Classes and Charity

I cannot believe that we have almost reached the end of May! Wow, how time flies! Almost half the year gone already!

During the spring, the team and I have been busy in the kitchen preparing food for gala dinners, weddings and other big events. There is never a dull moment!

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Many diners got the chance to sample my Nhem as an amuse bouche, I even added slices of Som Moo, just like “at home”.

Another traditional classic, Larb Gai has also been served up, this time I added quinoa to the recipe. The texture is almost rice-like and it absorbs and compliments the flavour of the chicken salad. It looks like I´ll be serving more of this pretty soon.

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Our chicken supplier had thrown in a few boxes of chicken livers and hearts for free (how nice of him!). The latter was served up for the staff (yum yum) and the livers went in to a terrine.

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I also added some quail eggs and for a decadent touch some chunks of foie gras were also included. I like to use Pho stock to set my terrines as I think it lends another dimension to the dish.

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Another thing that had kept me busy was giving culinary classes. For the first time the swinging doors that separate the kitchen from the dining room were open to our hotel guests.

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Giving classes is not an easy thing, I take off my hat and salute all teachers around the world!

Great fun was had by all and I hope that the participants left the two day course with some knowledge and above all, a good experience.

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I also arranged an Introduction to Wine Tasting as well as Dining Etiquette. So much to teach within a short weekend! I´ll definitely organise another one of these events later in the year.

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One dish that I showed the class was my new Lao Salad 2011.

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This dish consists of all the ingredients found in a typical Laotian salad. The egg has been cooked at 62.5 degrees for 45 minutes and sits on top of sauteed ground pork that has been mixed with homemade Honey Coated Peanuts which adds a wonderful sweet crunchy texture. Herbs and salad leaves are dressed with an egg yolk based vinaigrette.

What excites me about this dish is that it will feature on my menu for an upcoming Charity Dinner Event that will be held in London.

Organised through the Young Lao Society based in London, the dinner is to help raise funds for SKL (School for Kids in Laos), a registered charity that aims to do what it is named after, build schools for children in my homeland.

The dinner will take place on June 26th in a riverside restaurant in London. Another dish that I will be preparing is:

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A Study of Goong Che Nam Pa in Textures. This is a reworking of one of our favourite dishes that has been featured on the menu since 2005 under various names such as Laotian Carpaccio of Prawns or its Spanish name “Láminas de Gambas Blancas”.

This version features raw and cooked marinated prawns as well as the “Crystal Shallots” and Nam Pa dressing and new additions like Solid Prawn Oil, Clear Tomato Noodles and Black Olive Powder.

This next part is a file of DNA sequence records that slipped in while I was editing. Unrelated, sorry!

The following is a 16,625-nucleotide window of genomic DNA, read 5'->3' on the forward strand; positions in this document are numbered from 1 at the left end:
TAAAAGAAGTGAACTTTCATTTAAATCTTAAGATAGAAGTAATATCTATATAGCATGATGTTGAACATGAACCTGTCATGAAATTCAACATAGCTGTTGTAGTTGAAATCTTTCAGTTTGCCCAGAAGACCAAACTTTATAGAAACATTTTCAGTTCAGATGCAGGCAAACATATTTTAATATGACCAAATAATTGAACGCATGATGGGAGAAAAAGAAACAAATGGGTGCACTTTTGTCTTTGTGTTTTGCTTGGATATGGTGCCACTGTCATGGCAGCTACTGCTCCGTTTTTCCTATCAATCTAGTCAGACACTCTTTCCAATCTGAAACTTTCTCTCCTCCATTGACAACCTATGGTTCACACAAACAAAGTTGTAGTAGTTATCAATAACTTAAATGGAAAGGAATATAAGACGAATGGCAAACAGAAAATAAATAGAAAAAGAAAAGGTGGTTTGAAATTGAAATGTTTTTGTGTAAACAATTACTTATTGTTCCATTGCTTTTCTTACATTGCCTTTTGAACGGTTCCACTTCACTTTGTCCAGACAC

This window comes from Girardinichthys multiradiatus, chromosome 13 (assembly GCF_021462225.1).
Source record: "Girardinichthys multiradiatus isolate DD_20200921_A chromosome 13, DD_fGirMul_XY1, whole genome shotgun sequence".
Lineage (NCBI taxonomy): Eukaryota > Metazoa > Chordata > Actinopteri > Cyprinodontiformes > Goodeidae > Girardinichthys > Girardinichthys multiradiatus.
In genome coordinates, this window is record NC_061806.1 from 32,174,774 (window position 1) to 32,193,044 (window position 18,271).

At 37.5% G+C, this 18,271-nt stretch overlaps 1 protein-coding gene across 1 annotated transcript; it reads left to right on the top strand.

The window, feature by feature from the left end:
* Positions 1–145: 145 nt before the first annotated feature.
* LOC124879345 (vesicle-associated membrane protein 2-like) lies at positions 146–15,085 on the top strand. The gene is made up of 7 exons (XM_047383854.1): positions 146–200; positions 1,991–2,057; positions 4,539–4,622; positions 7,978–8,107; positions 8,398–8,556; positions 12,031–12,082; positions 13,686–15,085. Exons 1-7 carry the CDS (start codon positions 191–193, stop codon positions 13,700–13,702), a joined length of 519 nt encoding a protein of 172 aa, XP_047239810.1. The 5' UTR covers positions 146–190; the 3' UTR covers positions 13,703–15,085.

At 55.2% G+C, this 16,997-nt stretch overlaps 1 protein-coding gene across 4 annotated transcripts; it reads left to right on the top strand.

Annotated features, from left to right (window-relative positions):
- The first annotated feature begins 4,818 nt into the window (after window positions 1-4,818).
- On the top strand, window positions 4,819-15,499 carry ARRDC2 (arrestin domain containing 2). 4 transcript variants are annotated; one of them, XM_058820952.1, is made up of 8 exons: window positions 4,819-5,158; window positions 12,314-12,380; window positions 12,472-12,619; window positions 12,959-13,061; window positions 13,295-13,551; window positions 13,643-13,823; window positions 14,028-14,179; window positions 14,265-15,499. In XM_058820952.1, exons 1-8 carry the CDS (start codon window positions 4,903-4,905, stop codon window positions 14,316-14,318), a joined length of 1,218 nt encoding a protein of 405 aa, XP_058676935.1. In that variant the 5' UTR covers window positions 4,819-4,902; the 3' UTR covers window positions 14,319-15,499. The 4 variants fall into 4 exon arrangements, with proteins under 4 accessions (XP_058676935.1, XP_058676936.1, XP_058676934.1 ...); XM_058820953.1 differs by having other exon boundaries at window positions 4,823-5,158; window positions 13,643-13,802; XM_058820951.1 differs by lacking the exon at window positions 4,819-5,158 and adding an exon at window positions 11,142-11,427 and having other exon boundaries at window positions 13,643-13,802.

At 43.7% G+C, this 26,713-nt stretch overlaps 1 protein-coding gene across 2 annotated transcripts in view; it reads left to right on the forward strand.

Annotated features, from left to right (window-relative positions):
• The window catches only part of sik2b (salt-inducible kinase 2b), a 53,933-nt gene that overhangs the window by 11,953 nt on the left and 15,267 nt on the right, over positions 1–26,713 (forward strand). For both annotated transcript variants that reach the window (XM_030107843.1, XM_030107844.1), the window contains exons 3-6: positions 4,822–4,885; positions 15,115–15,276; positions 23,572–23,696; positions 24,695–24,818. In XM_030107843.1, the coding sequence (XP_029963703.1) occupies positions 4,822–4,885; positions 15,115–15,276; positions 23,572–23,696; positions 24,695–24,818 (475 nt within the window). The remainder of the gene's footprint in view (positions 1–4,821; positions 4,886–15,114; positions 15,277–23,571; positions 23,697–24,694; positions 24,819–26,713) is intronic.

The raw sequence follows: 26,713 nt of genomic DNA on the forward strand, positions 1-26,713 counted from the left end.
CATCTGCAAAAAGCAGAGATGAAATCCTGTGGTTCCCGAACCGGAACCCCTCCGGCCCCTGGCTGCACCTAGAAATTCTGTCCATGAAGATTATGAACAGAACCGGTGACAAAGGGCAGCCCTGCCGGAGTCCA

These two dishes form a part of a special 5 course meal that will be served that evening.

The event will also feature a fashion show and live music as well as a Lao Night Market which will be selling handicrafts and textiles from Laos. There are also great raffle prizes to be won such as a 2 night stay at the hotel resort in Spain, Wimbledon tickets, private tennis lesson with British Lao tennis ace Anne Keothavong and other great prizes.

Limited tickets are available for the event for only 55GBP and all proceeds from the event will go to the charity. More information can be found by clicking the logo below.

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Please come to support us and have a drink with me after the meal! :biggrin:

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6 thoughts on “Classes and Charity

  1. I love the way make Lao food fine dining without compromising the integrity of the dishes! Really Clever
     
    TJG

  2. Hola TJG,

    Thanks for your comment.

    I also love the attention that you give Lao food on your site, especially the photos. Are you Swedish or just based in Sweden?

  3. Pingback: laocook » Blog Archive » Summer Ends

  4. Hello, I wonder if you might share with me the basic principle of using a stock to set a terrine, I have beef tongue, liver, and stock and I would love to put them together.

    Thank you! 

  5. Hello Chris, and welcome to Laocook.
    To use stock to set a terrine, you should reduce the stock and season it, depending on what ingredients you used to make a stock, you may have to add gelatin sheets. For example, if you used calf´s foot in your stock, you will not need gelatin.
    If like me, you make stocks from beef, bones and vegetables (or a Pho broth), I usually add around 20-26 grams of gelatin (10-13 sheets) per litre, this may seem a lot, but I cut my terrines quite thinly and sometimes go over them with a blow torch before serving.
    To use the stock, simply pour some of it over your each layer as you are building the terrine, once the terrine is done, make sure to cover it then press it down. Once it has chilled, the stock will set and become jelly.
     
    Look below for some examples.
    http://laocook.com/2009/02/17/rabbit-rabbit/
    http://laocook.com/2009/02/15/seabass-crackers/
     
    Have fun!
     
     
     
     

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